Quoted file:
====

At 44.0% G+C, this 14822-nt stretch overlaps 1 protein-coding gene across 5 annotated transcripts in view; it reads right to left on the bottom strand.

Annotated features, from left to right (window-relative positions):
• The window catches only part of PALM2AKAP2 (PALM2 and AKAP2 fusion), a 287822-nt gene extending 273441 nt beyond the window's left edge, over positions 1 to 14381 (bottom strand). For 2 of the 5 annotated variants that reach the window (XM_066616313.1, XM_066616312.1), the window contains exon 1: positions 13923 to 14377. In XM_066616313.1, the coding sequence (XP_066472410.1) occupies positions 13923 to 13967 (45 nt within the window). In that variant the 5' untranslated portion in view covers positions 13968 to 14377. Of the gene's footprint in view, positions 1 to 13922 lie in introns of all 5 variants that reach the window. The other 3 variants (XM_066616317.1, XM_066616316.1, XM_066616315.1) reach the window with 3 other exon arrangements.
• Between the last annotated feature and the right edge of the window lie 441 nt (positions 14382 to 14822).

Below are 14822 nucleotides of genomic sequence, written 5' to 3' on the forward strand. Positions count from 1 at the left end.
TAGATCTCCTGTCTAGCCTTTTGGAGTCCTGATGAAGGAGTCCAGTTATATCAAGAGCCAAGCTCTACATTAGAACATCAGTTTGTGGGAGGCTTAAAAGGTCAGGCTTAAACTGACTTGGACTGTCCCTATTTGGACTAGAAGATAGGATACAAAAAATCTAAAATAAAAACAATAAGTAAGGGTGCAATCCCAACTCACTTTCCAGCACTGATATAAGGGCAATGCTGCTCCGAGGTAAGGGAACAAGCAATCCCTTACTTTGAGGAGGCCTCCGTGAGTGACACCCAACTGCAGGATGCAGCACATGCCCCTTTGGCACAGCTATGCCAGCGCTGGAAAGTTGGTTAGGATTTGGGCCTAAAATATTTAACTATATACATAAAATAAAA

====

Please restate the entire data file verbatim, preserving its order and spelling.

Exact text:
At 44.0% G+C, this 14822-nt stretch overlaps 1 protein-coding gene across 5 annotated transcripts in view; it reads right to left on the bottom strand.

Annotated features, from left to right (window-relative positions):
• The window catches only part of PALM2AKAP2 (PALM2 and AKAP2 fusion), a 287822-nt gene extending 273441 nt beyond the window's left edge, over positions 1 to 14381 (bottom strand). For 2 of the 5 annotated variants that reach the window (XM_066616313.1, XM_066616312.1), the window contains exon 1: positions 13923 to 14377. In XM_066616313.1, the coding sequence (XP_066472410.1) occupies positions 13923 to 13967 (45 nt within the window). In that variant the 5' untranslated portion in view covers positions 13968 to 14377. Of the gene's footprint in view, positions 1 to 13922 lie in introns of all 5 variants that reach the window. The other 3 variants (XM_066616317.1, XM_066616316.1, XM_066616315.1) reach the window with 3 other exon arrangements.
• Between the last annotated feature and the right edge of the window lie 441 nt (positions 14382 to 14822).

Below are 14822 nucleotides of genomic sequence, written 5' to 3' on the forward strand. Positions count from 1 at the left end.
TAGATCTCCTGTCTAGCCTTTTGGAGTCCTGATGAAGGAGTCCAGTTATATCAAGAGCCAAGCTCTACATTAGAACATCAGTTTGTGGGAGGCTTAAAAGGTCAGGCTTAAACTGACTTGGACTGTCCCTATTTGGACTAGAAGATAGGATACAAAAAATCTAAAATAAAAACAATAAGTAAGGGTGCAATCCCAACTCACTTTCCAGCACTGATATAAGGGCAATGCTGCTCCGAGGTAAGGGAACAAGCAATCCCTTACTTTGAGGAGGCCTCCGTGAGTGACACCCAACTGCAGGATGCAGCACATGCCCCTTTGGCACAGCTATGCCAGCGCTGGAAAGTTGGTTAGGATTTGGGCCTAAAATATTTAACTATATACATAAAATAAAA